It’s a “less than” state of mind, a panicky hamster spinning away in the brain, trying to fix all the wrongs in the world, fueled by an overworked endocrine system. Eventually everything crashes down, and I take that personally, as proof of being the failure I’ve suspected I really am.

The thinking rages well into the night. I’m lucky if I can pull five or six hours of uninterrupted sleep.

What a day when my anxiety is at my worst looks like

Anxiety at its worse usually looks like a whirlwind that just suddenly dies in its tracks: I’m cranky and nothing seems right, my movements are ragged, my neck stiff, face tense. I’m muttering to myself, often repeating the same things again and again. I have a hard time leaving my house, and I sigh a lot.

I’ll feel like the tasks of the day are impossible, yet I’ll try to summon all my energy to do them, even if I know it will result in physical damage to myself, as my Addison’s disease symptoms start rearing their heads. This just adds to the soup. Knowing the crash is on the horizon, I’ll panic, push myself further, in case, you know, I drop dead. “Who will get the groceries, pay the bills, walk the dogs, write that article, wash the car, paint that painting, fulfill all life’s demands, if not me on this very afternoon? So many loose ends!”

On my worst days, an ambulance is called because I passed out, and I’ll spend a few days in the hospital because I sent myself into a crisis. So, at its worst, it could kill me, or at least leave me with a hefty hospital bill.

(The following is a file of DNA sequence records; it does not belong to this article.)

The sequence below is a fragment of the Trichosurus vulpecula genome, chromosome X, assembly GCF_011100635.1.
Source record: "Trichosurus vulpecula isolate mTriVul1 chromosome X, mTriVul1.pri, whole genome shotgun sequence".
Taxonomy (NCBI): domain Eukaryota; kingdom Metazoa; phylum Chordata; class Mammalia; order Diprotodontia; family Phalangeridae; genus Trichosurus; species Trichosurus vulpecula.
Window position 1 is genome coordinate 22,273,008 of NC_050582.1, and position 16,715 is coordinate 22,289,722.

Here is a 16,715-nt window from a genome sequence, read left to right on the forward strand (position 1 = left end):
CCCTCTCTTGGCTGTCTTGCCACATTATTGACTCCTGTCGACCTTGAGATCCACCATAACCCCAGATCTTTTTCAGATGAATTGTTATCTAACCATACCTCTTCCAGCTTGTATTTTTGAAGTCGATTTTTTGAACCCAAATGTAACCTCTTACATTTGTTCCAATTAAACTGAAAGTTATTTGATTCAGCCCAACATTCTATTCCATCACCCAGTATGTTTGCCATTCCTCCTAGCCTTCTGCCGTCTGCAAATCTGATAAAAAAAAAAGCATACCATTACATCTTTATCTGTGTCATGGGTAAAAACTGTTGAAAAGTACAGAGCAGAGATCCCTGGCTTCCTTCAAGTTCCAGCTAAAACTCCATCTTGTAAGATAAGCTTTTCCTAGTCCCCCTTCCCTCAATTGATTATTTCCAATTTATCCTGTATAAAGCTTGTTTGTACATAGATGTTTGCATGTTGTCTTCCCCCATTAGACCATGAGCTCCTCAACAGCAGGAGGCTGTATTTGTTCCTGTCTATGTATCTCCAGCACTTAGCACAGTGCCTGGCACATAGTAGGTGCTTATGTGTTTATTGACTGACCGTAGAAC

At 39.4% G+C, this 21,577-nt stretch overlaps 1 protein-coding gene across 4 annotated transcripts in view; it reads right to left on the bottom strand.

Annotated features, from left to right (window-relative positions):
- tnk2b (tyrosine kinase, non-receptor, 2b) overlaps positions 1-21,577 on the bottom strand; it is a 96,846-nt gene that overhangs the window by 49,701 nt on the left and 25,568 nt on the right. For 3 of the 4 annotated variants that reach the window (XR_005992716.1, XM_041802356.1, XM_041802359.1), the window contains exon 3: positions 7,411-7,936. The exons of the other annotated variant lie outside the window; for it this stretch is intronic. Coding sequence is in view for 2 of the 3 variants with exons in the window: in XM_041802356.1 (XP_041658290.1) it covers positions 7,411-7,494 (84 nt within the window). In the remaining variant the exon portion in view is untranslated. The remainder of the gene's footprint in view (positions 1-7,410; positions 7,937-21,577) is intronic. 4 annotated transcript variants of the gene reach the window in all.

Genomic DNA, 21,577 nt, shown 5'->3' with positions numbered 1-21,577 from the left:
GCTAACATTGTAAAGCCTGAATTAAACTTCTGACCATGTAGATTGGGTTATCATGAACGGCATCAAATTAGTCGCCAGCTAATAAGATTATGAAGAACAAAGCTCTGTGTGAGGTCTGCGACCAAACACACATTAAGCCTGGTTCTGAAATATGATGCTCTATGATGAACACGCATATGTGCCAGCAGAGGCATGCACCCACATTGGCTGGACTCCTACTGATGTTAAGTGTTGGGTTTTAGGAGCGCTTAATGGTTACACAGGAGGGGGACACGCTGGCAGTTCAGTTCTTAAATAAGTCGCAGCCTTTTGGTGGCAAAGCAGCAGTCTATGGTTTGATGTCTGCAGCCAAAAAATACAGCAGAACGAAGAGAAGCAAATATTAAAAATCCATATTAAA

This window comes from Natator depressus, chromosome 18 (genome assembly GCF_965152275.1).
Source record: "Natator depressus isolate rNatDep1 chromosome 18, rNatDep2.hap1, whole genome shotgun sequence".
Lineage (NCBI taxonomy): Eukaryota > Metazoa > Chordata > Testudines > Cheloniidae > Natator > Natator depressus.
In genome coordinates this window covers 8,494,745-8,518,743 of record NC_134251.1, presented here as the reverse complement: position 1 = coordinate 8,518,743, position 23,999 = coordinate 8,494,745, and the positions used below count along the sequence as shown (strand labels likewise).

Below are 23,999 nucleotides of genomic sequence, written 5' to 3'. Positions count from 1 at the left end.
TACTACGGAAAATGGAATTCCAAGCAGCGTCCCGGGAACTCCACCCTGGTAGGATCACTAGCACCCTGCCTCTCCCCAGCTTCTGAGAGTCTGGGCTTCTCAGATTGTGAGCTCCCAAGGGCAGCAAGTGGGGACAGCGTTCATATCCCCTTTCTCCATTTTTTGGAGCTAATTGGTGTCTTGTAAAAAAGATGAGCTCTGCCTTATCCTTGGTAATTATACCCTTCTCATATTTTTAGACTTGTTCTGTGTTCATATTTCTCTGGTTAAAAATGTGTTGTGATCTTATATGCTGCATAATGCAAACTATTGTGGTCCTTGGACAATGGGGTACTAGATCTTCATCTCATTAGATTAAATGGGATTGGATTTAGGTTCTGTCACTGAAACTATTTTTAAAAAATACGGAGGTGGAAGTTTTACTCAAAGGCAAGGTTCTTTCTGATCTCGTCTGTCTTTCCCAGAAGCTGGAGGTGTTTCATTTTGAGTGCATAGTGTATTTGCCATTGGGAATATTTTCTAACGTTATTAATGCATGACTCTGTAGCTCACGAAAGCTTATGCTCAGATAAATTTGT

My go-to coping mechanism

Over the years I’ve tried all sorts of things to quell the beast, be it drugs, talk therapy, meditation, drawing, anti-anxiety pills, journaling or other hobbies. I’ve found a few things consistently work for me: exercise and mindfulness. Before Addison’s, I’d go on long bike rides or speed skate, and that would kick those endorphins in and I’d feel a wonderful sense of calm. Now, just a nice long walk is enough.

Being mindful of my body symptoms and my faulty perception also helps me regulate the anxiety. Often I’ll find that the anxiety is simply fixed with a little extra steroid dosage, raising my cortisol levels. Usually, though, doing mindful check-ins with myself grounds me and I can recognize that the anxiety is just symptomatic and perceptive, rather than a reality. I try to practice just being present, just breathing, and accepting what is all around me.

I try to remember that I’m an okay person, not the failure the anxiety tries to convince me that I am.

What I wish people knew about anxiety

It’s a symptom of something, not an identity. If Addison’s disease has taught me anything, it’s that anxiety is not me — not my identifier —but a symptom of imbalance. Once I learned that, I was able to reunite with the sunny independent kid I once was, that I’ve always been, behind the cloud cover I’ve been living under.

‘My mind is my biggest naysayer’: This is how I experience anxiety

‘Every day, I expect some sort of catastrophe to occur’

‘It can be crippling’: This is how I experience anxiety

‘It doesn’t make you weak or less of a person to seek help’

‘I doubt it will ever go away completely’: This is how I experience anxiety

'Around the beginning of elementary school, I was diagnosed with selective mutism, a little-known anxiety disorder that made me unable to speak’